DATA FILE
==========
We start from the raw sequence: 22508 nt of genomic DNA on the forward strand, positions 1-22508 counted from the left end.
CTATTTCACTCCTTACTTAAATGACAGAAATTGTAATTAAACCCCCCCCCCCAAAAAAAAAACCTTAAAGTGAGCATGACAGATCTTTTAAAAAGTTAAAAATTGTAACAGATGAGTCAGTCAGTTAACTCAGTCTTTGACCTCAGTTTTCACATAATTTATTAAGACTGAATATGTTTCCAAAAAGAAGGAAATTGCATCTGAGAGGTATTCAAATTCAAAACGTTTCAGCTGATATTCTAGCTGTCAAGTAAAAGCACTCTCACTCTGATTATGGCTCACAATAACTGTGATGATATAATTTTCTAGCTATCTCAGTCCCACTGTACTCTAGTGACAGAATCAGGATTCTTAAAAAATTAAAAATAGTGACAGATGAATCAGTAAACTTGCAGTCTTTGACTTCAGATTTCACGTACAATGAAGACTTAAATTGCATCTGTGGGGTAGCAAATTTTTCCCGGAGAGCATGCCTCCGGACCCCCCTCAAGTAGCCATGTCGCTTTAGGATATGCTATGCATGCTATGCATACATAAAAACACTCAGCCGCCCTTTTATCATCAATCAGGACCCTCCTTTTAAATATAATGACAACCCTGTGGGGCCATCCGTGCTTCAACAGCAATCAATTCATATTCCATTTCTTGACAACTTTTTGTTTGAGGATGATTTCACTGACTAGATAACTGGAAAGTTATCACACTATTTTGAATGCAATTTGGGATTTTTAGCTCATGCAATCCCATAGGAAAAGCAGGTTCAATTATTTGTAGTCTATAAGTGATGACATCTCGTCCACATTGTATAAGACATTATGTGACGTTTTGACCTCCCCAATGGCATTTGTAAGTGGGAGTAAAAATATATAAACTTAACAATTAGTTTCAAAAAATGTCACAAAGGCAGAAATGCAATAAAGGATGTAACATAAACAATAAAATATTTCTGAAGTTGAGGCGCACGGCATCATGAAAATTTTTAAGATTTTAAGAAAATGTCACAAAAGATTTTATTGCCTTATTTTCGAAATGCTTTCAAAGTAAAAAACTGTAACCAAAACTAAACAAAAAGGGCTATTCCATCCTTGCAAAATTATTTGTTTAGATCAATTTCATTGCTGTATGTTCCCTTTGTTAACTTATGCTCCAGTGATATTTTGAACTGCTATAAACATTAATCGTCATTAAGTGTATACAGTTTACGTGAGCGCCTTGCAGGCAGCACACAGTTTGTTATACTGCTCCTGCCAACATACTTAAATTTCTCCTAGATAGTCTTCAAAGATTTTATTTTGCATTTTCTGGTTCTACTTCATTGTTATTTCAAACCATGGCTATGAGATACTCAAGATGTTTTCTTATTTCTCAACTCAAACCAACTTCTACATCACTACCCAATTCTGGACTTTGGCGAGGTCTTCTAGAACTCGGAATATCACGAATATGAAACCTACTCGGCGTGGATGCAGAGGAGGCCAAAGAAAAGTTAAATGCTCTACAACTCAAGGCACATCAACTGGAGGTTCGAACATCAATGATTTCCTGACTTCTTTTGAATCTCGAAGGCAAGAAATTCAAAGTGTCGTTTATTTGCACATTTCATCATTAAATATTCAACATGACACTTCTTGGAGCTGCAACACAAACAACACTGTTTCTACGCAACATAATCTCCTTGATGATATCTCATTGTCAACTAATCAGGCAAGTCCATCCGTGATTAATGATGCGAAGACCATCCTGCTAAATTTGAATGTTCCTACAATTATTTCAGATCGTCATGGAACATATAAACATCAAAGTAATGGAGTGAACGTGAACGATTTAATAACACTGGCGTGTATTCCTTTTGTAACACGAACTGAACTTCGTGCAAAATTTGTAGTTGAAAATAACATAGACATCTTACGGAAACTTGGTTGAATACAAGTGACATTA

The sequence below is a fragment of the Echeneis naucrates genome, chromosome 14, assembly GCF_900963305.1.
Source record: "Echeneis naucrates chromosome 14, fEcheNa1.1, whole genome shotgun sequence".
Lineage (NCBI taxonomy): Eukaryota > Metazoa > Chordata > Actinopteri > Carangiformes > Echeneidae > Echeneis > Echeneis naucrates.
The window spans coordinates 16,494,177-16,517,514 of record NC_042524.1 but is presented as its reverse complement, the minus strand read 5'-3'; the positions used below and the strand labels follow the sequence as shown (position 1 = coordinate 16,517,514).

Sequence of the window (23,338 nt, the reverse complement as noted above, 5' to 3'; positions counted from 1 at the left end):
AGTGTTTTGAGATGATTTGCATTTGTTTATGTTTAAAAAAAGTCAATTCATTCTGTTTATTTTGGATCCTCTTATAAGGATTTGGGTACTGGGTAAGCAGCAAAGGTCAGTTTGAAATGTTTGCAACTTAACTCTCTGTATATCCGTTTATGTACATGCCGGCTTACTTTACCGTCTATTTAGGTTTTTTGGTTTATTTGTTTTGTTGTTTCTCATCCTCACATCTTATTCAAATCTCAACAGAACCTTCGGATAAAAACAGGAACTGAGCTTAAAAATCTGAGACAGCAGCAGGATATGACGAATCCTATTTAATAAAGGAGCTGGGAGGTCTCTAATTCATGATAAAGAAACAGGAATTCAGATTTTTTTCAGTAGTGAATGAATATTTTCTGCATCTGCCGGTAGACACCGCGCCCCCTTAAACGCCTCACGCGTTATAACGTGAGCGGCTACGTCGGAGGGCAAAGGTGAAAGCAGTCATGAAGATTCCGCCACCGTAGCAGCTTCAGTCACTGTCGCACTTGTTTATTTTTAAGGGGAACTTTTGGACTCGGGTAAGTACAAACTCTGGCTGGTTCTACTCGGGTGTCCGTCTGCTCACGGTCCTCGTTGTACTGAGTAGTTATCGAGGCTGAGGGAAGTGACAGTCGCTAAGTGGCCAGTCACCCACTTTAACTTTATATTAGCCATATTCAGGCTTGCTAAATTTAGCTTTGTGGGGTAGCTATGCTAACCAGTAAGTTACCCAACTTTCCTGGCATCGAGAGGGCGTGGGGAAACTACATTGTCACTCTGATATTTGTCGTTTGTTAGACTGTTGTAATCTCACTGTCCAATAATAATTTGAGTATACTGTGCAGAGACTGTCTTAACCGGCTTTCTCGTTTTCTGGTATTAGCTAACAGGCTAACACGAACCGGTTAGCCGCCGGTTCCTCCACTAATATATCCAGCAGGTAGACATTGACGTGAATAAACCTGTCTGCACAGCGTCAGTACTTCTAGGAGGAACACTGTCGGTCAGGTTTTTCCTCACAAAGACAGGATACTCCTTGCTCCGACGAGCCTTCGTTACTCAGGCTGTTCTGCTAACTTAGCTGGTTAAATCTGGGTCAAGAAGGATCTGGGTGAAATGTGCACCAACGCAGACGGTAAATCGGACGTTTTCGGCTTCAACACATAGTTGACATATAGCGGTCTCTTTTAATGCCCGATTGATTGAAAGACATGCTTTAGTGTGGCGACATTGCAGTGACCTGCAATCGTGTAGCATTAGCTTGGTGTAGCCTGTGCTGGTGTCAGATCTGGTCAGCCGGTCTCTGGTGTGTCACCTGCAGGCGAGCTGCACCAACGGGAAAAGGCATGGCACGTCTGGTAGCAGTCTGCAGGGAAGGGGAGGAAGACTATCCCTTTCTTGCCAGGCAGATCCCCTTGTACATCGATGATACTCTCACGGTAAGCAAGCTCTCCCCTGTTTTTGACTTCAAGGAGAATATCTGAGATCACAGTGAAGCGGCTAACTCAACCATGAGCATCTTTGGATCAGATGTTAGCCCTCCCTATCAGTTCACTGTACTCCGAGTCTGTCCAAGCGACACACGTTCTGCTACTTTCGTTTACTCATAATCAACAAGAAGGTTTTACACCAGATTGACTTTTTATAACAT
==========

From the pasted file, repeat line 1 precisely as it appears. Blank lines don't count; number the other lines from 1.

We start from the raw sequence: 22508 nt of genomic DNA on the forward strand, positions 1-22508 counted from the left end.